If Sarah had lived to realise her dream of becoming a teacher, the first lesson she taught would have been: "How to laugh."

A "little princess with a smile that could melt ice", Sarah will be remembered for her infectious happiness and the joy she brought to those around her.

Her picture - pretty, gap-toothed and smiling innocently - is now as familiar to most people in Britain as the photos of their own loved ones.

For Sarah was a sensitive, fun-loving little girl who captured the heart of everyone she met and her death shocked the nation.

Gentle and kind, she believed in Jesus - and in the fairies at the end of the garden, which she would lead visitors to see, giggling, when they visited her home in Hersham, Surrey.

Born slightly deaf, she had never learned or seen any reason to keep her voice down.

The first thing her family noticed following her disappearance on July 1 last year was just how quiet their house was without her peals of laughter or renditions of songs by her favourite pop bands, Steps and S-Club 7.

Sarah had been taught to be wary of strangers and it was a message which had sunk in: shortly before she vanished she had given her brothers Lee, 14, Luke, 12, and little sister Charlotte, seven, an impromptu talk on Stranger Danger.

But that knowledge was not enough to save her when she fell in to Whiting's clutches.

The Paynes' four children were close, playing and arguing together like any young siblings.

Sarah's role in squabbles was usually to stick up for Charlotte against their two elder brothers, the way a big sister should.

It was during one of these playful tiffs, while the four children were playing in a cornfield near their grandparents' home in Kingston Gorse, that Sarah disappeared.

She had walked out into a country lane. Police said she had been away from the group for just two minutes when Whiting drove by in his white van and fate struck its cruel blow.

Her mother Sara and father Michael, both 33, became symbols of bravery and dignity, facing daily Press conferences as the hunt for their missing daughter stretched on for 16 agonising days.

In one of Sara's first appeals, made just two days after her disappearance, she said: "She's a very soft little girl, she's perfect, and right now she will be very scared indeed.

"She is soft and gentle and hasn't got a bad bone in her body."

Luke Payne, 11, made his own plea to his sister: "The family's not the same without you. There's just a massive gap in between everybody."

Two days after their daughter's body was discovered in a field near Pulborough, Sara and Michael appeared at yet another heart-rending Press call They told reporters at Littlehampton police station: "We've got a job now and that's to catch this person, or persons. Whoever it is has got to be stopped."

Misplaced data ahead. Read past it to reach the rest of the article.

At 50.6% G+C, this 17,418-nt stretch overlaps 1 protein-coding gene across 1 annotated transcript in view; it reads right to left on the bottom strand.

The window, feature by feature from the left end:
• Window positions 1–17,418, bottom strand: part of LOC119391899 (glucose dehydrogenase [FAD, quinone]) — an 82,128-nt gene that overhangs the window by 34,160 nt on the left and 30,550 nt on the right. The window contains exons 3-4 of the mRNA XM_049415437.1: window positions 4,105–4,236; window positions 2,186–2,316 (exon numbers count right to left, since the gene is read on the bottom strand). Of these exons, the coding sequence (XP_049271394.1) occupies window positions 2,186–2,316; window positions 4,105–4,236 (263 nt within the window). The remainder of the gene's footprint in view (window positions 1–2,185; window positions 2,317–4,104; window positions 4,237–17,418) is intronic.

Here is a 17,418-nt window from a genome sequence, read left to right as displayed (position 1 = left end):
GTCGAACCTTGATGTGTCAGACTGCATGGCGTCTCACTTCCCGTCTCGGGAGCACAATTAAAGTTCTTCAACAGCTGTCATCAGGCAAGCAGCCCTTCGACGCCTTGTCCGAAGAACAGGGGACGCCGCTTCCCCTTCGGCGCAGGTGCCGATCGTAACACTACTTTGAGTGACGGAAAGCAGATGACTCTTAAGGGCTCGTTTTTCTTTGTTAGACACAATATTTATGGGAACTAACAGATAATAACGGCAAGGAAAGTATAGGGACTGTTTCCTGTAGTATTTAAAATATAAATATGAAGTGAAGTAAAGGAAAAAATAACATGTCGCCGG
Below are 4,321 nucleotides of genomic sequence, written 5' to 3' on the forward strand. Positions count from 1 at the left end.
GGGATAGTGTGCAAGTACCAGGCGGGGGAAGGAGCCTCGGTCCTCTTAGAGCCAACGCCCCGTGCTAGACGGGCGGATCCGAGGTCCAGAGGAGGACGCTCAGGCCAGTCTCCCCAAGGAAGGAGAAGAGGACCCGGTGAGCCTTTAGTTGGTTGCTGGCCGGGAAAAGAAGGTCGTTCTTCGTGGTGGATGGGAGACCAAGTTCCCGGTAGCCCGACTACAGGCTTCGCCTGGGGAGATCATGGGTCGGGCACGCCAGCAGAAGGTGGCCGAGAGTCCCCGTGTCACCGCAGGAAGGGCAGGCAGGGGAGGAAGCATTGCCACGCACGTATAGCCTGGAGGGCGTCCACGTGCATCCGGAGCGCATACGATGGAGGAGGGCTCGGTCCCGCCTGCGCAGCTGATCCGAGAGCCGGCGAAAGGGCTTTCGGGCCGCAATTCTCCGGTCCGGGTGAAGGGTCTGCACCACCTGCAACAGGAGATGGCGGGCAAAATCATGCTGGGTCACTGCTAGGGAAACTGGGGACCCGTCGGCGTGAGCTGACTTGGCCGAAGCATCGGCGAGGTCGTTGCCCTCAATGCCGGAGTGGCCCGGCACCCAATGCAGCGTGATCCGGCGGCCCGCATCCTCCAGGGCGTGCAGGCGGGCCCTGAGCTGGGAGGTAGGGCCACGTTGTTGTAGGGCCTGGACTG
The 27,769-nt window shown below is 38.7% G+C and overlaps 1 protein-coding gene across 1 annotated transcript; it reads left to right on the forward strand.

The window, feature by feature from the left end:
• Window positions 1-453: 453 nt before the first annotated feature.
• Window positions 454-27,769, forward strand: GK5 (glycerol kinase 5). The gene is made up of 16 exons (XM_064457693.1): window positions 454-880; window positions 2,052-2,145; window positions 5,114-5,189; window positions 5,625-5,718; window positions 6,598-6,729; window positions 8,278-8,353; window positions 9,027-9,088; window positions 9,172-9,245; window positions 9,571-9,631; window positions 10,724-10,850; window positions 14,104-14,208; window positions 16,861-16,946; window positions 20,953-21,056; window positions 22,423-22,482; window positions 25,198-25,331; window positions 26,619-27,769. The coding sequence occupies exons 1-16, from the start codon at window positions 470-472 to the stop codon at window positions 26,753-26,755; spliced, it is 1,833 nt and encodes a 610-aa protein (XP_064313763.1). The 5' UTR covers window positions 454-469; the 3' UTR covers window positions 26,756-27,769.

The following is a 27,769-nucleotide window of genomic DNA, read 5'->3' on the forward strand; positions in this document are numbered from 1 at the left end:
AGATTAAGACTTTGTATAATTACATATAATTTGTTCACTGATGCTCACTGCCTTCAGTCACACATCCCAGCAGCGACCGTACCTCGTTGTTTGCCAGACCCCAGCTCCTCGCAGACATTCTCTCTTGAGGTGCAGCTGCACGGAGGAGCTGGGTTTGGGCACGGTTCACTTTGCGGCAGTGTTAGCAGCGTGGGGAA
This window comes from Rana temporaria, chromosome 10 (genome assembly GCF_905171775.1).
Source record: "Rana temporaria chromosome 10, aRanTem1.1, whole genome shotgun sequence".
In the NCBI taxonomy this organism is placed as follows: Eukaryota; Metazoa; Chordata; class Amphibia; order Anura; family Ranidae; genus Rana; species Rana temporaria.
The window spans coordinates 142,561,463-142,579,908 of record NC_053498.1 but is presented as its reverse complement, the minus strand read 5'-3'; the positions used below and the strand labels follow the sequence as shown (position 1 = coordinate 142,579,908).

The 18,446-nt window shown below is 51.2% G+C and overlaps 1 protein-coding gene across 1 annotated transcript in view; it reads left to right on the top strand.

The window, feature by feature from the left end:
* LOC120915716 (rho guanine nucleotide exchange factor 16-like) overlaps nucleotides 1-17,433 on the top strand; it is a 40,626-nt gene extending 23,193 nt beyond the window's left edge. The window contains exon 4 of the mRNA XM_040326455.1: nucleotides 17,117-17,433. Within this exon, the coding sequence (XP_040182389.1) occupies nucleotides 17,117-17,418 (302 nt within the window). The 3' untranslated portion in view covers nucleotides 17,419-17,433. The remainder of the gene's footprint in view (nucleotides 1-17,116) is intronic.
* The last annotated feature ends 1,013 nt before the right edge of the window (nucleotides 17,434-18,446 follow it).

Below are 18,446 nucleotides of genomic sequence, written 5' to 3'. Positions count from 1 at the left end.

A mountain of flowers, teddy bears and cards built up at the side of the road where her body was found in an outpouring of national feeling not seen since the death of Princess Diana.

Lee, numb with grief, said: "We think of Sarah a lot and sometimes it makes us happy and sometimes it makes us sad."

He added: "Christmas isn't any good without her."

All three of her siblings were presented with a national Children of Courage award.

Relatives, friends, teachers, classmates from Bell Farm Junior School in Hersham, Surrey, and all those Sarah's sunny smile had touched lined up to pay tribute to her at a memorial service attended by more than 1,000 mourners at Guildford Cathedral.

Sarah's aunt, Jenny Allen, spoke for all those present.

Her voice cracking with emotion, she said: "While we cry a million tears for the beautiful little girl who painted rainbow colours into the lives of all who knew her, we should remember that to keep Sarah Payne's memory alive we must never forget how to laugh."

Her teacher Jonathan Goode echoed that sentiment, saying: "Sarah was a happy little girl, always smiling and chirpy, full of love and generosity.

"Many people have recalled how Sarah would bring things to school that she had made for her friends and teachers.

"She would skip up and hand over the little treasures, such as a picture she had drawn, story she had written or a necklace she had made, with such a cheerful and gleeful face.

"She had painted so many pictures in our minds through her cheerful and enthusiastic outlook on life."

Sarah's mother later she told of how she had struggled to write her own speech for the service: "Where do you start when you want to write about your child's short but beautiful life?

"I sat there with a pen and paper trying to pick the best bits. But her life was full of best bits."

December 12, 2001